World War II

Removing a mine from the beach c1945

By Jennifer Drury

 
Photo:Personnel from HMS Vernon remove a mine from the beach c1945

Personnel from HMS Vernon remove a mine from the beach c1945

Image reproduced with kind permission of The Royal Pavilion and Museums Brighton and Hove

Beach defences

In World War II the south east coast was stoutly defended by a blanket of barbed wire, mines and concrete barriers, intended to protect us from the German invasion. Both Palace Pier and the West Pier were closed for the duration of the war and gaps were cut in both promenades to make sure they could not be used by the enemy.

Instructions in the event of an invasion

Gun crews were strategically placed along the seafront and it is believed that they were instructed to destroy either or both the piers to stop the German navy using them as landing stages for an invasion. There were several naval bases set up in Brighton and Hove. One of these, was at Roedean School, which was requisitioned to house HMS Vernon, The Royal Navy’s Torpedo and Mine Training School.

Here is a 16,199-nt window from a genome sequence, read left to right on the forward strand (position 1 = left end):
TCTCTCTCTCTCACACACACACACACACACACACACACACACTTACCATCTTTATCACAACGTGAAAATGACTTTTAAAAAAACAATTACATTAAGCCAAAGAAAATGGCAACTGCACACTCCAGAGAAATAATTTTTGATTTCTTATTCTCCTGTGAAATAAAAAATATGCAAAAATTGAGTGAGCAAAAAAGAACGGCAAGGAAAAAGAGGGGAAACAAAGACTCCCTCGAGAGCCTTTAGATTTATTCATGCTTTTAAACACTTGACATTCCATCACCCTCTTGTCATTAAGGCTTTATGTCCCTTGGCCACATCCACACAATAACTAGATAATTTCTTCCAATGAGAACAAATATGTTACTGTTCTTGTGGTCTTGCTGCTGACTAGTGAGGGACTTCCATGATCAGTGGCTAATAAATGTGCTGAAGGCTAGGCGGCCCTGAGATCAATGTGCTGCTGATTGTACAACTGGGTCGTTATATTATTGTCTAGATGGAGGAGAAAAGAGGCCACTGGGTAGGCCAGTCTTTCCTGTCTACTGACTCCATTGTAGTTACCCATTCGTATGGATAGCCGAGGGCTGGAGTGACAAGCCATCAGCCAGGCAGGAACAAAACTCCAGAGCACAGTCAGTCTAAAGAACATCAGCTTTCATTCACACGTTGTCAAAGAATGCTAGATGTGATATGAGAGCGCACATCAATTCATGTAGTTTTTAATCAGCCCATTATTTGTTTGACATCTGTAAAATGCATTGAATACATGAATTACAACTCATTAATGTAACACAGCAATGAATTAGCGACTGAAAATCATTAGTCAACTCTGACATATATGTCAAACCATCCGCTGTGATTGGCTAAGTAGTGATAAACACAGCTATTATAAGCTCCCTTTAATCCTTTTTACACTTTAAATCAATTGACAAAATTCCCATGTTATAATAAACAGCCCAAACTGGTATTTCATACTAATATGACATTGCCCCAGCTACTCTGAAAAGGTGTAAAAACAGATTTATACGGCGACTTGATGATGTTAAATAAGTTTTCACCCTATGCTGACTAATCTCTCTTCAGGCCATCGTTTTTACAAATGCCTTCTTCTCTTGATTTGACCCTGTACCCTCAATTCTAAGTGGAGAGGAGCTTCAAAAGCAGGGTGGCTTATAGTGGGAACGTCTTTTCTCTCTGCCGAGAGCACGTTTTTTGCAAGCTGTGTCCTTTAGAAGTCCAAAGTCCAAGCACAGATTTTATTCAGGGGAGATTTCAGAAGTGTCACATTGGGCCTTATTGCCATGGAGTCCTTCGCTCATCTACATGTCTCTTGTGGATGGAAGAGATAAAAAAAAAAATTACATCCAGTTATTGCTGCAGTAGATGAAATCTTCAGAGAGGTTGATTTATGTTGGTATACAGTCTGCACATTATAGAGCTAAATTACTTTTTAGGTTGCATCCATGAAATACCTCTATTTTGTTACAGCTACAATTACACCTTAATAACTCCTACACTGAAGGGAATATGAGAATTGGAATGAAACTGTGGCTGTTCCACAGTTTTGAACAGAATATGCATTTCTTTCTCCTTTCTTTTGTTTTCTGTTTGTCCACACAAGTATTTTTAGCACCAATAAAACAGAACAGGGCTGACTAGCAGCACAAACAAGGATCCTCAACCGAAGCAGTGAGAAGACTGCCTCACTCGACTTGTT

Clearing the beaches

When hostilities ceased the beaches needed to be cleared and made safe once again. The photograph here shows naval personnel from HMS Vernon removing a mine from the beach at Brighton.

Do you remember this?

Do you remember the beaches being covered with these sea defences? If you do, please leave a comment below and tell us about it.

This page was added on 04/06/2011.
Comments about this page

I was 13 years old and went to Christ Church school in Bedford Place. Coming home from school one day with a couple of school chums. We saw this tank being driven on the beach. It was a soldier clearing the mines with a powerful jet of water. He stopped, got out of the tank and was walking towards us, when there was a loud explosion and his body landed in the wire in front of us.

By Viv Webb (17/06/2011)

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